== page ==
While shopping for duplex fiber optic cable you’ll see a few terms that can be confusing. Namely, what’s the difference between simplex and duplex fiber, and what do “single mode” and “multimode” mean? We clarify this below, and also discuss some common applications of duplex fiber cables.

Simply put, simplex and duplex describe the number of physical fibers, while single mode and multimode refer to the fiber optic glass types that are used.

Simplex vs Duplex Fiber

A simplex fiber cable is one strand of glass or plastic fiber. It can operate either in half-duplex mode or full-duplex mode, depending on the transceivers it is attached to. In half-duplex mode, it can transmit data from Point A to Point B or from Point B to Point A, but not both directions at the same time. In full duplex, the single strand can send and receive data simultaneously.

A duplex fiber cable consists of two strands of glass or plastic fiber. Each fiber is jacketed separately but the two are often either molded together in “zip-cord” fashion or joined with clips. Like simplex, it also can operate in half-duplex mode or full-duplex mode depending on the equipment it is attached to. In half-duplex, one strand transmits in one direction, from A to B or B to A, but not in both directions at once. However, duplex fiber is most used in full-duplex mode, with a transmit signal on one fiber and a receive signal on the other fiber occurring simultaneously. Therefore, it connects devices that require the transmit and receive signals to be on separate fibers.

Uses for Duplex

One benefit of duplex fiber optic cable is that it can serve the function of two simplex cables but is easier to install and maintain because it is one cable. Typical uses for duplex fiber cables include workstations, fiber switches and servers, fiber modems, and other types of networking hardware. Duplex fiber cables are commonly used with standard optical transceivers such as GBIC, SFP, 10G SFP+, 40G QSFP+, and 100G QSFP 28. Duplex fiber cables may also be used to interconnect/cross-connect between fiber optic transceivers and MPO/MTP cassettes if there is a long enough distance between the two devices.

Single-Mode vs Multimode Fiber

Both simplex and duplex fiber cables are offered in either single mode or multimode. As stated, the mode refers to the type of fiber optic glass that’s used. Single mode has a narrower core and light travels a single path (mode) through it. Its smaller core minimizes reflection of light passing through, so there’s less signal attenuation, allowing it to transmit signals in some cases up to 100 kilometers or more. Multimode has a much larger core diameter and light travels multiple paths through it. It has more signal attenuation and thus is best for shorter distances, no farther than 550 meters in most cases. However, usually it costs less than single-mode fiber and operates with less expensive transceivers.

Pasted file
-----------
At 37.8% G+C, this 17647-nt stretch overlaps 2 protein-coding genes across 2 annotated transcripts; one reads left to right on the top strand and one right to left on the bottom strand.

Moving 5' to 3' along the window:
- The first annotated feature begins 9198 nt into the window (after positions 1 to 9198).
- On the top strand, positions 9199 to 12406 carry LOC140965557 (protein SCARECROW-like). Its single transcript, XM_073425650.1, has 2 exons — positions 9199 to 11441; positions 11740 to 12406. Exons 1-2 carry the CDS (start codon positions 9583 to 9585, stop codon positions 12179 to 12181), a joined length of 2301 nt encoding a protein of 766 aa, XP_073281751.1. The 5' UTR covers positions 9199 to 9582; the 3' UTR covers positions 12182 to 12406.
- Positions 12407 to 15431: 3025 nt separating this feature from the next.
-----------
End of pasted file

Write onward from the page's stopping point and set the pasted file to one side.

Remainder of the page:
A duplex fiber cable has two fiber strands that can simultaneously carry two signals in opposite directions (full-duplex mode). It can serve the purpose of two single-strand simplex fiber cables but is easier to install and maintain because the two strands are housed or clipped together. Both duplex and simplex cables are available in either single mode or multimode. Single mode has a smaller glass core, is used for longer distances at faster speeds and usually costs more than multimode cable.

ShowMeCables offers both single-mode and multimode simplex and duplex fiber optic patch cables. We also carry bulk cable and connectors for on-site termination projects. Standard lengths of our patch cables range from 1 to 50 meters (3 to 164 feet), but custom options are available as well. If you have questions about any of our products, reach our sales team at 1-855-246-0657 or via email at Sales@ShowMeCables.com.